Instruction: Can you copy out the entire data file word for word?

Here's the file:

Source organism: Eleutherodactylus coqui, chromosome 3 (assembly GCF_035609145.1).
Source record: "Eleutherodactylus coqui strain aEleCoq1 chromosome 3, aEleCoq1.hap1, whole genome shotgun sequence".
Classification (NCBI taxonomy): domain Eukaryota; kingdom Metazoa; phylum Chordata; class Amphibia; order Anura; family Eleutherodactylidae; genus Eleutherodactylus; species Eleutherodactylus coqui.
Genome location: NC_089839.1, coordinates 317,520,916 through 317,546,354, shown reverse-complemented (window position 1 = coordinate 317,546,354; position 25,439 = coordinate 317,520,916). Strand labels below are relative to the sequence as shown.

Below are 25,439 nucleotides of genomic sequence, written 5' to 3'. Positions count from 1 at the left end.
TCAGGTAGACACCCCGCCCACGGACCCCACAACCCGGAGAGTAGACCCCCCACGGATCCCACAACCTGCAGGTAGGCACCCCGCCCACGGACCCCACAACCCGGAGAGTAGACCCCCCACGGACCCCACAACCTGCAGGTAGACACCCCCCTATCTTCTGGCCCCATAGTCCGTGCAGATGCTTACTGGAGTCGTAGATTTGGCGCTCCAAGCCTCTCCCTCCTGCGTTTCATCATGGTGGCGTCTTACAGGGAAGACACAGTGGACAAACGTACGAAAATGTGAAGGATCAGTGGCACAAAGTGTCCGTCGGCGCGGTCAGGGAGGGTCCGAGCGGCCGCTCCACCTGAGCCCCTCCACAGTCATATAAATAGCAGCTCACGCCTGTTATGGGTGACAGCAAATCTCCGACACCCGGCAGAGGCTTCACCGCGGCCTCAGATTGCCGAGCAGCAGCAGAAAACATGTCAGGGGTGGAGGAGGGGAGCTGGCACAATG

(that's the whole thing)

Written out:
Source organism: Eleutherodactylus coqui, chromosome 3 (assembly GCF_035609145.1).
Source record: "Eleutherodactylus coqui strain aEleCoq1 chromosome 3, aEleCoq1.hap1, whole genome shotgun sequence".
Classification (NCBI taxonomy): domain Eukaryota; kingdom Metazoa; phylum Chordata; class Amphibia; order Anura; family Eleutherodactylidae; genus Eleutherodactylus; species Eleutherodactylus coqui.
Genome location: NC_089839.1, coordinates 317,520,916 through 317,546,354, shown reverse-complemented (window position 1 = coordinate 317,546,354; position 25,439 = coordinate 317,520,916). Strand labels below are relative to the sequence as shown.

Below are 25,439 nucleotides of genomic sequence, written 5' to 3'. Positions count from 1 at the left end.
TCAGGTAGACACCCCGCCCACGGACCCCACAACCCGGAGAGTAGACCCCCCACGGATCCCACAACCTGCAGGTAGGCACCCCGCCCACGGACCCCACAACCCGGAGAGTAGACCCCCCACGGACCCCACAACCTGCAGGTAGACACCCCCCTATCTTCTGGCCCCATAGTCCGTGCAGATGCTTACTGGAGTCGTAGATTTGGCGCTCCAAGCCTCTCCCTCCTGCGTTTCATCATGGTGGCGTCTTACAGGGAAGACACAGTGGACAAACGTACGAAAATGTGAAGGATCAGTGGCACAAAGTGTCCGTCGGCGCGGTCAGGGAGGGTCCGAGCGGCCGCTCCACCTGAGCCCCTCCACAGTCATATAAATAGCAGCTCACGCCTGTTATGGGTGACAGCAAATCTCCGACACCCGGCAGAGGCTTCACCGCGGCCTCAGATTGCCGAGCAGCAGCAGAAAACATGTCAGGGGTGGAGGAGGGGAGCTGGCACAATG